Myanmar jails 153 Chinese illegal loggers


YANGON: Beijing on Thursday expressed concern after Myanmar handed long jail sentences to more than 150 Chinese nationals for illegal logging, in the latest tremor to shake relations between the neighbors.

The mass sentencing, which has sparked outraged editorials in Chinese state-run media, comes after the loggers were arrested in January during a crackdown on illegal forestry activities in northern Kachin state, which borders China.

For years China has vacuumed up Myanmar’s once abundant raw materials, spurring popular anger in the former junta-ruled country which is set for a general election later this year.

Beijing has asked its smaller neighbor to “deal with this case in a lawful, reasonable and justified manner . . . and return those people to China as soon as possible,” foreign ministry spokesman Lu Kang said in a statement on the ministry’s website.

An unnamed Myanmar court official in Kachin state told AFP on Wednesday that 153 Chinese loggers had been jailed for life for illegal logging. Life in Myanmar is equivalent to 20 years according to legal experts.

He said a further two males under 18 were handed 10-year sentences without giving details, while a woman was jailed for 15 years on narcotics charges.

The statement from Beijing’s foreign ministry said it “lodged multiple representations on different levels and through various channels” since the arrests in January.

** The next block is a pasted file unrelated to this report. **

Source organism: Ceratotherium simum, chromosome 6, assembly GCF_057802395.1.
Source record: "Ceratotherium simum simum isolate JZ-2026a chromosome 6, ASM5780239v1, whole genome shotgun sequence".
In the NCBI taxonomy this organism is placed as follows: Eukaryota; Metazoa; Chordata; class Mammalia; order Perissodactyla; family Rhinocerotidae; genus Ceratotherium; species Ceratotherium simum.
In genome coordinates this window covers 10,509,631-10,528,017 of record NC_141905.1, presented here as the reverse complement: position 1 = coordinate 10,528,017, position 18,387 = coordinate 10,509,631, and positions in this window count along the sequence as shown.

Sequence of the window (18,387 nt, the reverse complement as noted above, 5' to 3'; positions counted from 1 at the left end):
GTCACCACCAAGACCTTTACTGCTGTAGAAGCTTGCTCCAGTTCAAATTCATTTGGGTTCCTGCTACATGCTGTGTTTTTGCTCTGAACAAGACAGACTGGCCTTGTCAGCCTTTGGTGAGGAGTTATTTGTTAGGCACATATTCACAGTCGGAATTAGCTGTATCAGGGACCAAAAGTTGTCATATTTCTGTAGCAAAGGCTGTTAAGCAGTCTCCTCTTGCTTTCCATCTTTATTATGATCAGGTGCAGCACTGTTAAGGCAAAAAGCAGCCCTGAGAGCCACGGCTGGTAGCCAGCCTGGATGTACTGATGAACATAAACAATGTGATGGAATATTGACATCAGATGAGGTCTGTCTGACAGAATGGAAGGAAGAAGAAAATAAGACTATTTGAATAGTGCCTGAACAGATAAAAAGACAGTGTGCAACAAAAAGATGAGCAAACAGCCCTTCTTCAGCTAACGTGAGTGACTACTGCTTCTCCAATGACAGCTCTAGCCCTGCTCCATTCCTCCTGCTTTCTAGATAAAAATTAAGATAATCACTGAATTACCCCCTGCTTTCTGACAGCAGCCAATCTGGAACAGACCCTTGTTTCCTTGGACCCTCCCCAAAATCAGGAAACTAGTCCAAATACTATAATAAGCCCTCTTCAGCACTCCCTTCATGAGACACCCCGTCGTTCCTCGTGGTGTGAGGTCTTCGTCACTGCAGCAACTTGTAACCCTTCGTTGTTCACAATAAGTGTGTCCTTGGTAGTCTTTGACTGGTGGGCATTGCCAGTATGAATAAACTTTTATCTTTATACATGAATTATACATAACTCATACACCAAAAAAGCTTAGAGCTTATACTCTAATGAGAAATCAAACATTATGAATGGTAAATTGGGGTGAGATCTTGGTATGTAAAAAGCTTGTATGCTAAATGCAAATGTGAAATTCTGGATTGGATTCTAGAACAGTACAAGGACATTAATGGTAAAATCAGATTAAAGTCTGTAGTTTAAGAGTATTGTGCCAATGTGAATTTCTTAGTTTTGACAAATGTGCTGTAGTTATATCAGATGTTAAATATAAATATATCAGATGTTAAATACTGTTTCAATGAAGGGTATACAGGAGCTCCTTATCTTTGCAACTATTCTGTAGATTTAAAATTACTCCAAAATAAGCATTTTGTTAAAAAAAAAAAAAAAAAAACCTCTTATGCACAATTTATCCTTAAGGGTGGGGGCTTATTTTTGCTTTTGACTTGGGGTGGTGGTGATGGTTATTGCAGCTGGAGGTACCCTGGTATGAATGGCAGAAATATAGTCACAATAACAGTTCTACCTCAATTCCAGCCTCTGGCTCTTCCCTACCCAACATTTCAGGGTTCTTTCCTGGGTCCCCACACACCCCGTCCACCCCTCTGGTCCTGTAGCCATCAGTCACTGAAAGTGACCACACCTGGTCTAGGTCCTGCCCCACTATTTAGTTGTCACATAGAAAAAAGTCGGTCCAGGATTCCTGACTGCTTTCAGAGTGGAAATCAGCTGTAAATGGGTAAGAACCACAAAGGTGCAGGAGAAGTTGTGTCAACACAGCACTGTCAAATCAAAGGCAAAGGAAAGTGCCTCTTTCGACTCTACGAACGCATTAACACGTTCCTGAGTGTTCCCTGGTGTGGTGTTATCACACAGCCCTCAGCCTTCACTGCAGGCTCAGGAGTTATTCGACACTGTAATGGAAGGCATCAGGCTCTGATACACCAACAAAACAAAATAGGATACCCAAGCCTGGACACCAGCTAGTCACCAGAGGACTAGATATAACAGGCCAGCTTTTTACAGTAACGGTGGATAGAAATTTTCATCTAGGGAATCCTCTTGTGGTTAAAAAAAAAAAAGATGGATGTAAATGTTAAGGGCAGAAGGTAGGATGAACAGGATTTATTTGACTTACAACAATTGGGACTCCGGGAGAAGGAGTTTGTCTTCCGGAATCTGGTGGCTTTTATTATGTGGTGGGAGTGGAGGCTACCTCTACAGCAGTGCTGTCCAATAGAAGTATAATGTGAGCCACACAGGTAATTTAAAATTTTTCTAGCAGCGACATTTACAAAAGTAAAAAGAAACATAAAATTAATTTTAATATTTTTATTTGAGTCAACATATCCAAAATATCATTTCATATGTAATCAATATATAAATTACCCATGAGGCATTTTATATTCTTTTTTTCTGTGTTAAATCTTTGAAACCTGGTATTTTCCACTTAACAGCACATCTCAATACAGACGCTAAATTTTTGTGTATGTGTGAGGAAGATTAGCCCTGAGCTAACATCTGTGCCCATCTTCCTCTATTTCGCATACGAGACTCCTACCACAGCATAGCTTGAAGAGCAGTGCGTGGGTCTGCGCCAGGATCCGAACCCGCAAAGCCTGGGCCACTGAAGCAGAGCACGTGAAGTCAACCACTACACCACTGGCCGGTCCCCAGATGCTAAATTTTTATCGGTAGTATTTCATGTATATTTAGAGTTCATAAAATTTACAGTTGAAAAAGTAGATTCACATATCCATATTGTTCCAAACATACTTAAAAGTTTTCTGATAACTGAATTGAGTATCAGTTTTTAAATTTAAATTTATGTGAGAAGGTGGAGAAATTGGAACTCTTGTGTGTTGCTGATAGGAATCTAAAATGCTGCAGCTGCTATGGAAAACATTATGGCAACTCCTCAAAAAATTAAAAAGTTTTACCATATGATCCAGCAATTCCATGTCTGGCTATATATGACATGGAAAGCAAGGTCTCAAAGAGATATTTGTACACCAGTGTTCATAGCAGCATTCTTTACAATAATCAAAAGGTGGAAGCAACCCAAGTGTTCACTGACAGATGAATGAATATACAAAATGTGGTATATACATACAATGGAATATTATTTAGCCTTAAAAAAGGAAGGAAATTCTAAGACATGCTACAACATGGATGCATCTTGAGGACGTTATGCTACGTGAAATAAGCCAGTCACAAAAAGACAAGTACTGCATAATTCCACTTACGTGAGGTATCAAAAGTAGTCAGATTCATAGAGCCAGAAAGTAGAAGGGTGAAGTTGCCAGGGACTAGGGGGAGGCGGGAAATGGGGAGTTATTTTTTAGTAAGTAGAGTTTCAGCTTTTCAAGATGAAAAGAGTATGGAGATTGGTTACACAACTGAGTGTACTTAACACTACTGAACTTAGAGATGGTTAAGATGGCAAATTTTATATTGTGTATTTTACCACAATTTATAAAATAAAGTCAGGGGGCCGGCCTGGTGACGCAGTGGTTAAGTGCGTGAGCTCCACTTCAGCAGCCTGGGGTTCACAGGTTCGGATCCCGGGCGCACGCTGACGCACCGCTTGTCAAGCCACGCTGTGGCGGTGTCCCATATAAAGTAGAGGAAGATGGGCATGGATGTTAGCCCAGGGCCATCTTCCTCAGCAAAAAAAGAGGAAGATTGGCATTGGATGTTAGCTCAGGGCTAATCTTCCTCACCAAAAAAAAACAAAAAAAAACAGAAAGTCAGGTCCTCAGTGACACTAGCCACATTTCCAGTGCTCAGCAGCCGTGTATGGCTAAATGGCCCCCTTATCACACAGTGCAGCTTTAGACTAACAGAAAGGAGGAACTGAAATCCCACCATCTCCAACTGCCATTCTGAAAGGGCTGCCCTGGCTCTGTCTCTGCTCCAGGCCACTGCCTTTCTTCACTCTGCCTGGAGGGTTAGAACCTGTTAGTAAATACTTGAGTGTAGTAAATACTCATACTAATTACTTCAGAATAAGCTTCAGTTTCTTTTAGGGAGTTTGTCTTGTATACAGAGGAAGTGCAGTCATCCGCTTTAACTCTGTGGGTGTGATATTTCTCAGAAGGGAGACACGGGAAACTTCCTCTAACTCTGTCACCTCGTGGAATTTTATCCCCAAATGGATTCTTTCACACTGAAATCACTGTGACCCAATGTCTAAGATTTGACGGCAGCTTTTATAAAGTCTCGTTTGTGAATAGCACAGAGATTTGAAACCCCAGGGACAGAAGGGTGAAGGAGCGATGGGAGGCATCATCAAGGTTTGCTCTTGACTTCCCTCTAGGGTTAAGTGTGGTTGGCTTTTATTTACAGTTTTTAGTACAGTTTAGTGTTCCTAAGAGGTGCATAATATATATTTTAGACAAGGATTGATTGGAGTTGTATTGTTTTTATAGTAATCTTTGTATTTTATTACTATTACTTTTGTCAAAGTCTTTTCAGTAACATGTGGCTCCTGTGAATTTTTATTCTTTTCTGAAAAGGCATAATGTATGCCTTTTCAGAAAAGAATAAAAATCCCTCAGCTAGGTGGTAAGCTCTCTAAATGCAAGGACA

An editorial in China’s Global Times slammed the “severity” of the sentences, expressing hope that intervention from Beijing could “reverse” the outcome.

“A few cases of Chinese engaging in illegal business in Myanmar have been scrutinized by public opinion, exaggerated as China’s economic ‘invasion’ of the latter,” it said, urging the Myanmar public “to look upon China-Myanmar trade in a positive way.”

Strained ties  
It is the latest spat to sully ties between the two countries.

Beijing was Myanmar’s closest ally during the later years of military rule, providing a shield from international opprobrium and a lifeline as a trading partner for a junta that badly mismanaged the economy.

But observers say the scale of interests China accrued during that period—from dams and mines, to a gas pipeline aimed at developing its southern Yunnan province—caused friction and prodded Myanmar towards reforms in an effort to balance Beijing’s power.

Those reforms, started in 2011, have seen the rollback of most western sanctions and the promise of a foreign investment boom.

A general election on November 8 is being keenly watched as a marker of the extent of Myanmar’s liberalization.

One of the first major acts of President Thein Sein, whose quasi-civilian government replaced outright military rule, was to halt construction of the huge Chinese-backed Myitsone dam in Kachin, where a bloody civil war has raged since 2011.



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